ticular tract but for the purpose of determining to what soil type the tract 



A person buying farm land in California seldom deals with the 
owner. This is especially true where a large tract is subdivided and 
sold to settlers. The owner of such a tract ordinarily places his 
holdings in the hands of a real-estate firm, which, of course, handles 
the sale on commission. But even the members of the real-estate firm 
seldom, in the case of these large holdings, make the sale in person. 
The real-state firm employs agents of a more or less itinerant char- 
acter who make the actual sales. Under the present system, the agent 
with whom the purchaser deals is not infrequently an irresponsible 
party and cannot be found later to substantiate the statements made. 
It is therefore absolutely necessary for the purchaser to act only on 
evidence confirmed from other sources, to sign no contracts that he 
does not fully understand and cannot fully verify, and to be 
absolutely certain his titles to the land and to the water rights are 

Just as elsewhere in the United States, there are persons, firms, 
or corporations which make it their business to abstract titles. In 
California, such a person or agency is not usually called an abstractor 
of titles but a searcher of records. On smaller transactions, more- 
over, it is not customary to insist upon an abstract of title, but to 
secure in place of it a certificate of title, which is in effect a statement 
by the person, firm, or corporation that it has examined the title and 
certifies that it is valid, or if the title is not clear states in what way 
the title is clouded. In some of the larger towns may be found an 
office, perhaps next door to the bank, over which is the sign "Title 
Bureau." This means that the searcher of records has qualified 
under the state law to issue for an additional fee a policy of title 
insurance. While the searcher of records is not a public officer or the 
title bureau a public agency, they constitute at present the accepted 
method of securing advice concerning land titles. Under existing 
conditions, the new settler will do well to secure title insurance before 
purchasing land. 


Probably nothing can make a man keen in a horse trade save 
experience. No law can furnish a man with judgment. The United 
States and the state government are endeavoring to furnish informa- 
tion on which men may base sound judgment if they are level-headed 
and already have some knowledge of farming. It is, of course, im- 


portant to "help the investor as much as possible through supplying 
accurate data, but the buyers must assume some of the responsibility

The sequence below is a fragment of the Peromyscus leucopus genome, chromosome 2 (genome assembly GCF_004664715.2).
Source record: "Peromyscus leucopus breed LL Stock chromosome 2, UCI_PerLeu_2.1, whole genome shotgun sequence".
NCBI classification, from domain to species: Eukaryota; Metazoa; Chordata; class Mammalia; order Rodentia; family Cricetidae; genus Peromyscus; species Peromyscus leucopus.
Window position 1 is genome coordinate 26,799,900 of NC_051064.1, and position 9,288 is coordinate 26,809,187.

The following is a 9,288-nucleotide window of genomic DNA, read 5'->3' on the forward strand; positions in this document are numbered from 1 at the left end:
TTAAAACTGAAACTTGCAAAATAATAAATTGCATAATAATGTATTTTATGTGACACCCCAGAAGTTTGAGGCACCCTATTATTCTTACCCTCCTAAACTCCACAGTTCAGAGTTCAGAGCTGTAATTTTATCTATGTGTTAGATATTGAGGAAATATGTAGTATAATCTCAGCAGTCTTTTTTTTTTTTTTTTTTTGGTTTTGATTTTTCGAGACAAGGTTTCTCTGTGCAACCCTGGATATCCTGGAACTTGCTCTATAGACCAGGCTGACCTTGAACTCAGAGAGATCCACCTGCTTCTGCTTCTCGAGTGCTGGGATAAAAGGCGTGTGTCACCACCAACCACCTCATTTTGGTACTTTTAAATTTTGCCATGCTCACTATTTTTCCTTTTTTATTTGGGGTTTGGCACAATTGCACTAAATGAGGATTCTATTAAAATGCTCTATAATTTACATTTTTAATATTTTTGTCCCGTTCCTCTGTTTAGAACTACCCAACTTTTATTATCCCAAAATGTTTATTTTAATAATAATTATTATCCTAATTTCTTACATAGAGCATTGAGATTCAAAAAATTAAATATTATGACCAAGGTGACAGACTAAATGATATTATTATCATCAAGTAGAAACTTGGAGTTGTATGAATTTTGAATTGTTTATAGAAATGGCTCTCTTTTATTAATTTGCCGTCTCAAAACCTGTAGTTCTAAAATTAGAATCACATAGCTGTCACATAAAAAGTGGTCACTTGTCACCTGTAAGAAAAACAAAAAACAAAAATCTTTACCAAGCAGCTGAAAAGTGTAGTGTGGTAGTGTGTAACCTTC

when they buy without attempting to inform themselves." Persons 
with no knowledge of farming are advised not to purchase farm lands 
in California until some months of experience have brought them 
into actual contact with conditions. 

It will be found of special advantage for the settler, whether he 
desires to purchase or rent, to secure employment in the location 
and with the type of farming to which he considers himself best 
adapted or most interested. The importance of this probationary 
period is due to the fact that the climatic conditions and the methods 
often differ essentially from those in other places. A season of such 
apprenticeship and experience may save disappointment and prevent 
failure in whole or in part. 

Soil surveys of a large part of California have been made by the 
United States Bureau of Soils in cooperation with the California 
Agricultural Experiment Station. These soil surveys are published 
with a map showing the location and extent of the soils occuring 
within the area and a report giving an accurate and authoritative 
description of the various types of soil, their specific character, topo- 
graphic position, drainage and other features, together with a dis- 
cussion of their present utilization and their adaptation to different 
crops. These surveys are distributed free and can be obtained from 
the Senators or Representatives in Congress or from the Division of 
Soil Technology, University of California at Berkeley. If the surveys 
are out of print, they can be consulted in most of the public libraries 
where they are listed under the "Field Operations of the Bureau of 
Soils." The map (fig. 1) shows the area of the state covered to the 
end of 1918. The appended lists show the surveys that have been 
issued and their status as out of print, available, or in preparation. 

In addition to the soil surveys, the Forest Service has made a 
study of all the lands within the National Forests that might be more